Last Updated 28 May 2020

Boston Consulting Group Matrix

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According to Sadler and Craig (2003:54), the BCG matrix is a corporate portfolio analysis tool that provides a graphic representation of an organization that is used to scrutinize the different businesses involved in the portfolio on the basis of the related market share and industry growth rate. However, it is also a model based on the product-life cycle theory that is used to determine the priorities that are supposed to be given in the product portfolio of a business unit in order to ensure that long-term value is created (Sadler and Craig, 2003:54). Therefore, a company needs to have a portfolio of products that comprise of both the high-growth products in order to create the need of cash inputs and low-growth products that generates a lot of cash (Sadler and Craig, 2003:54).

Furthermore, the BCG matrix can be elaborated as a two dimensional analysis on management of the Strategic Business Unit (SBU), generally meaning that it is a comparative analysis of a business potential and the environmental evaluation (Warren, 2008:344). Thus, the two dimensions are the relative market share (SBU sales this year leading to the competitors sales this year) and market growth rate (industry sales this year minus the industry sales last year) and this analysis entails that both measures be calculated for each SBU (Warren, 2008:344). However, the relative market share is the strength of the business dimension and it measures the comparative advantage indicated by market dominance while the market share is achieved due to the overall cost leadership (Warren, 2008:344).

As a result, the BCG matrix has four cells and the horizontal axis represents the relative market share with the vertical axis indicating the market growth rate meanwhile the mid-point of the relative market share is set at 1.0 (Warren, 2008:344-345). Thus, if all the SBU's are in the same industry, the average growth rate of the industry is used and if all SBU's are located in different industries the mid-point will be set at the growth rate for the economy (Warren, 2008:3344-345). However, the various resources are assigned to the different business units according to their state on the grid and the four cells of the matrix are called the question marks, stars, cows, and dogs each of them demonstrating a particular type of business and the graphic illustration of the matrix as follows and the explanation of each cell will be found below the diagram:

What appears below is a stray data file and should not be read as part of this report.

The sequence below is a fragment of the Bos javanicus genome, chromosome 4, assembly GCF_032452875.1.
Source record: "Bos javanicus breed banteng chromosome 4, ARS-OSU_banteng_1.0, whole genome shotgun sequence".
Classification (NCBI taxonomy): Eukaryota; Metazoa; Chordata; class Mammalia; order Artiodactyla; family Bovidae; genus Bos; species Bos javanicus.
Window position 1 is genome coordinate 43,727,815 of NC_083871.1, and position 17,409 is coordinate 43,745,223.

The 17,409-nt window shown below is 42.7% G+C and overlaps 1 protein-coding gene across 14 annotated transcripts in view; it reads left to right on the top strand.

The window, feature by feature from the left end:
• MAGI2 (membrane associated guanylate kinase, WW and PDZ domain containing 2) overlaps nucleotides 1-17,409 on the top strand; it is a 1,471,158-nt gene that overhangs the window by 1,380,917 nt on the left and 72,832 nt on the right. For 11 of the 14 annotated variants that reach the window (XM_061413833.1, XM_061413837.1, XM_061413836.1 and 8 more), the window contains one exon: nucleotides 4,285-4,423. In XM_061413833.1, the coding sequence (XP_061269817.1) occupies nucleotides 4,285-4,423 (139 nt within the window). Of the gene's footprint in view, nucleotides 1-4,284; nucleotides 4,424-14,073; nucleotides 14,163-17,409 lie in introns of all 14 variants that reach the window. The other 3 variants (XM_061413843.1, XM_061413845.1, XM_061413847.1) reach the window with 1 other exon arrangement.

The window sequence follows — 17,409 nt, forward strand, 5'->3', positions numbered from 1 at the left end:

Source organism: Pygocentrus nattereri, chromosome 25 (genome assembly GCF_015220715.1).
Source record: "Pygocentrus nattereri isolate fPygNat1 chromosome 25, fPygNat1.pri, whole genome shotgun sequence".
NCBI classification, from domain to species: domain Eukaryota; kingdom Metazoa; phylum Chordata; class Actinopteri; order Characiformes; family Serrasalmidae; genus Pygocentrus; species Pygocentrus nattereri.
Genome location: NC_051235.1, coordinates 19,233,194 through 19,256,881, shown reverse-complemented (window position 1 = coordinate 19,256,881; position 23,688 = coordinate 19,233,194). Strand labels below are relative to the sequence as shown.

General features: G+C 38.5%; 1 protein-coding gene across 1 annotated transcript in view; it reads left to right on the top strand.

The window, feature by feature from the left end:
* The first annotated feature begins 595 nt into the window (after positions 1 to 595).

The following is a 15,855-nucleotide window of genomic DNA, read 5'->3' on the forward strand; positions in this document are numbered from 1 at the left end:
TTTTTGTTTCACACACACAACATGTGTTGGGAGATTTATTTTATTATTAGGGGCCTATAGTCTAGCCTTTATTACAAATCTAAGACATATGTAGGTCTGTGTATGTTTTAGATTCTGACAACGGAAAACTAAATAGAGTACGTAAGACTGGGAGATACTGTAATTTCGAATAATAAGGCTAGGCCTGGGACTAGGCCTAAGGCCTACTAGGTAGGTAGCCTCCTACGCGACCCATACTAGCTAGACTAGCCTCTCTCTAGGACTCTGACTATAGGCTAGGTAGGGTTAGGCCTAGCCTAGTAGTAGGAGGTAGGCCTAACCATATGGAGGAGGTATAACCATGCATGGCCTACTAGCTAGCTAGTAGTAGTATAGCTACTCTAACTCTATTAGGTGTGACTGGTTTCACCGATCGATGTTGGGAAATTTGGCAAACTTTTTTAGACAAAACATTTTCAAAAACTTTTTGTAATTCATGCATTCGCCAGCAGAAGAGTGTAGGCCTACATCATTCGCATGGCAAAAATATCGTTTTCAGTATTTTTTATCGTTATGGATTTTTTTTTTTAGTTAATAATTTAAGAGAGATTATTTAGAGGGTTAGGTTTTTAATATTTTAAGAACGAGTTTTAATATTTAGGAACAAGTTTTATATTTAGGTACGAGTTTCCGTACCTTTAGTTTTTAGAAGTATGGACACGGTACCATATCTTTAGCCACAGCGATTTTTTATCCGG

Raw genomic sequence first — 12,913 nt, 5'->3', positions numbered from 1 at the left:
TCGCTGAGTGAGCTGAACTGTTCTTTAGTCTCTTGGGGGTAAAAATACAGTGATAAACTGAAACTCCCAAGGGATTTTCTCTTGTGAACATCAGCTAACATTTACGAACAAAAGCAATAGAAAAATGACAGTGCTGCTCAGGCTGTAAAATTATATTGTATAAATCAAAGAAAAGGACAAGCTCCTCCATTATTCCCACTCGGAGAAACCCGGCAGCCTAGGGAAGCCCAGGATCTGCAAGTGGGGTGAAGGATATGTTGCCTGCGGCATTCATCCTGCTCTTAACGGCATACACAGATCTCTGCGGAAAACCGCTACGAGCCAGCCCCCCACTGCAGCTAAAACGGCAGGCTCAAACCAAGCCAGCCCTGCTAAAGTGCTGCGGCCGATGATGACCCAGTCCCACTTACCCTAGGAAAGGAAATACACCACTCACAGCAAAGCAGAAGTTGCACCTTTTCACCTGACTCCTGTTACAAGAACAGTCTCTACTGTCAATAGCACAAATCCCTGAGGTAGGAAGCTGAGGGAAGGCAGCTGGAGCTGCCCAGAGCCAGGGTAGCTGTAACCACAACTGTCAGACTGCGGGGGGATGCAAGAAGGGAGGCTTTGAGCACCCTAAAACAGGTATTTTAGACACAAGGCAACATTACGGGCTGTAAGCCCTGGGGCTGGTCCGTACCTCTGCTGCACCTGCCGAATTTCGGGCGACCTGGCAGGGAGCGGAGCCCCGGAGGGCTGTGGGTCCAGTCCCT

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Source adapted from Harvard Business Review Elaboration of the BCG Matrix cells: Question Marks signify business units that have a low relative market share and are positioned in a high growth industry that requires a fairly enormous amount of cash in order to maintain or gain market share (Lechner and Floyd, 2012: 460). They entail the need to be able to determine if whether the venture can be practical and are generally new goods and services which have a good commercial forthcoming. However, the question marks also known as the problem child has the potential of gaining market share and becoming a star and eventually a cash cow when the market share slows down (Lechner and Floyd, 2012: 460).

Therefore, the question marks failure to become the market leader will then possibly after years of cash consumption it will relapse into a dog when the market diminishes. Thus, question marks must be evaluated with caution in order to be able to determine if whether they are of significance importance to the investment that is required to grow the market share (Lechner and Floyd, 2012: 460).

Stars represent the different business units that have a large market share in an industry that is growing rapidly and they may generate cash but because of the fast growing market, they require a massive investment so that it can be able to maintain its lead (Lechner and Floyd, 2012: 460). However, the net cash flow is usually modest because the SBU's situated in this cell are attractive as they are positioned in a tough industry where the business units are highly competitive in the industry and if it is successful, the star will develop into a cash cow when the industry is better established (Lechner and Floyd, 2012: 460).